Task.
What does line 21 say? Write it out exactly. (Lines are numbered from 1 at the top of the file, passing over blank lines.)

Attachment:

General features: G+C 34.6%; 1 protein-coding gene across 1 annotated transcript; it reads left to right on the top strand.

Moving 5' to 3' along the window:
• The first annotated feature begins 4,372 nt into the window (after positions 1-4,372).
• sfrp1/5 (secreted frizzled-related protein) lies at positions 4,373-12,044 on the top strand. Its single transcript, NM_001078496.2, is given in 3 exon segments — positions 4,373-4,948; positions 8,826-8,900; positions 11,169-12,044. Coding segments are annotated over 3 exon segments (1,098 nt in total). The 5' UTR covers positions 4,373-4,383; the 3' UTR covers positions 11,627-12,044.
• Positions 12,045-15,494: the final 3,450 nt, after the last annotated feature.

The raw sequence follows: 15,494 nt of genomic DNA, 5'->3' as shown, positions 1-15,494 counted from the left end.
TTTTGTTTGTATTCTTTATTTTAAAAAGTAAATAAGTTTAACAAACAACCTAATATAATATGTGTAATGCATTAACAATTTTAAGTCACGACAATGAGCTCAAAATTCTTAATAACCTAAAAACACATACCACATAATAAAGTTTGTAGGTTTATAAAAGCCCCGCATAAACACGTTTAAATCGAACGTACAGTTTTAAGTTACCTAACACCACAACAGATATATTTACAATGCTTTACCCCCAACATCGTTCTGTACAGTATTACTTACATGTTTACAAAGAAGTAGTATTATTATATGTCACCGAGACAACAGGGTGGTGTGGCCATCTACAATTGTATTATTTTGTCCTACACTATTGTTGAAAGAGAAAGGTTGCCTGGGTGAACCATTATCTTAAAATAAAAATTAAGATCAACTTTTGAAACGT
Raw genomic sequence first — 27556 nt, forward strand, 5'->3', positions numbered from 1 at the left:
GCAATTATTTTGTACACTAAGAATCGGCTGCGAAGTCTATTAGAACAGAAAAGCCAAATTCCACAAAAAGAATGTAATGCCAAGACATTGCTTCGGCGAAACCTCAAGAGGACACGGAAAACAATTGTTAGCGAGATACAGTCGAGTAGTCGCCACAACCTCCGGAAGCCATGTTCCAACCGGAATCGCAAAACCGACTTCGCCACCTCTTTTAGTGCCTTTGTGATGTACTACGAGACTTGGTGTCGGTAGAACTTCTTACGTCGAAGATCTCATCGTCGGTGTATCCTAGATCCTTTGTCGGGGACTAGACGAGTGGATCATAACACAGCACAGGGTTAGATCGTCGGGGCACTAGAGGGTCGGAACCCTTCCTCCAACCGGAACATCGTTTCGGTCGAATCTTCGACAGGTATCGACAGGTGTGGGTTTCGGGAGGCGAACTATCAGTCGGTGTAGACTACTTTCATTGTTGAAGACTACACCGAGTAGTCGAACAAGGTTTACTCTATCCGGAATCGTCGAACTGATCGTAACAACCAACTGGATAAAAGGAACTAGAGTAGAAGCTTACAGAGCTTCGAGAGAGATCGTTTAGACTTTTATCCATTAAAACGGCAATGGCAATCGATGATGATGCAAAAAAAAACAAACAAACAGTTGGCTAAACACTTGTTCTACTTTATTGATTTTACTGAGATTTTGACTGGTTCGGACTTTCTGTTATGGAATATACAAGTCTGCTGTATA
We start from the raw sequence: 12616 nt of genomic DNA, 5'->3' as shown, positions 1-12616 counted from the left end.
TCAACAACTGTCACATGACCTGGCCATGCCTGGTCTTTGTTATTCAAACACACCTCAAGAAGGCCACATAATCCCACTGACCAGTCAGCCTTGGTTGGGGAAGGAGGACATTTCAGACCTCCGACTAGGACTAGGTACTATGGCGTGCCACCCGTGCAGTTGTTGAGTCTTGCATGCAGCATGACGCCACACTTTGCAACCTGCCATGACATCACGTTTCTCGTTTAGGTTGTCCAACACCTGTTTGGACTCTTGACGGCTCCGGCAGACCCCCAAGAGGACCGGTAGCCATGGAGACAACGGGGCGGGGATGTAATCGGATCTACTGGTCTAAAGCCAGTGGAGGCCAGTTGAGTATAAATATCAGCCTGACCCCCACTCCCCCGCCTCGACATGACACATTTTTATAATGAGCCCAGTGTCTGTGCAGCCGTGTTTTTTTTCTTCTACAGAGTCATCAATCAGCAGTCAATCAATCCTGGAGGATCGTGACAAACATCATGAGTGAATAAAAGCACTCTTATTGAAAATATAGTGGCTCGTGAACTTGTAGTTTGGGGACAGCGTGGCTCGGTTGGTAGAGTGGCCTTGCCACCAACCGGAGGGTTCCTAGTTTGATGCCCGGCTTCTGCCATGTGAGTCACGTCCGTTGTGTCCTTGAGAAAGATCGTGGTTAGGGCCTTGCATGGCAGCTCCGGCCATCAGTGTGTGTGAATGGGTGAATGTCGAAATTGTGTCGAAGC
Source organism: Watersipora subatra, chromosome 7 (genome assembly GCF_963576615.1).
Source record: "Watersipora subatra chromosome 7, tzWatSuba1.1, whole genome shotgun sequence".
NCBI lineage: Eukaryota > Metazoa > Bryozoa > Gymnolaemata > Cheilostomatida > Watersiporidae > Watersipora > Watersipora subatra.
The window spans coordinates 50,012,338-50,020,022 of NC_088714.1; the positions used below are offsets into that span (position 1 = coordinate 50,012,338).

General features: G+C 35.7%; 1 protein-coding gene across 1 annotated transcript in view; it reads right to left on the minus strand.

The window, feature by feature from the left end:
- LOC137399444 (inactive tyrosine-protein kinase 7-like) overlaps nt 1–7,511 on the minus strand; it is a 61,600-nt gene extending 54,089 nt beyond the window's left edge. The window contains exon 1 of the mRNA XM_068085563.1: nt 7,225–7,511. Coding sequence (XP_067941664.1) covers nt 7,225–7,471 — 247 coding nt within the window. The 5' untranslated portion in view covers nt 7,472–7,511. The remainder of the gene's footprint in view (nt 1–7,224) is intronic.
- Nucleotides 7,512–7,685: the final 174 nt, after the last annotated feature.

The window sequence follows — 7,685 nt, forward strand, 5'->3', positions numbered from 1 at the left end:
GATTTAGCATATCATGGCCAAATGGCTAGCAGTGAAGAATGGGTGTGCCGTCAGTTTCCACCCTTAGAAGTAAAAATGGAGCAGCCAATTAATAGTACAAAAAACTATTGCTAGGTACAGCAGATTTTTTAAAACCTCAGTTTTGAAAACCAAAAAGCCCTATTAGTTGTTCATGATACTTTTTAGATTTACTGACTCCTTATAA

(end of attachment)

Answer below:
GATTTAGCATATCATGGCCAAATGGCTAGCAGTGAAGAATGGGTGTGCCGTCAGTTTCCACCCTTAGAAGTAAAAATGGAGCAGCCAATTAATAGTACAAAAAACTATTGCTAGGTACAGCAGATTTTTTAAAACCTCAGTTTTGAAAACCAAAAAGCCCTATTAGTTGTTCATGATACTTTTTAGATTTACTGACTCCTTATAA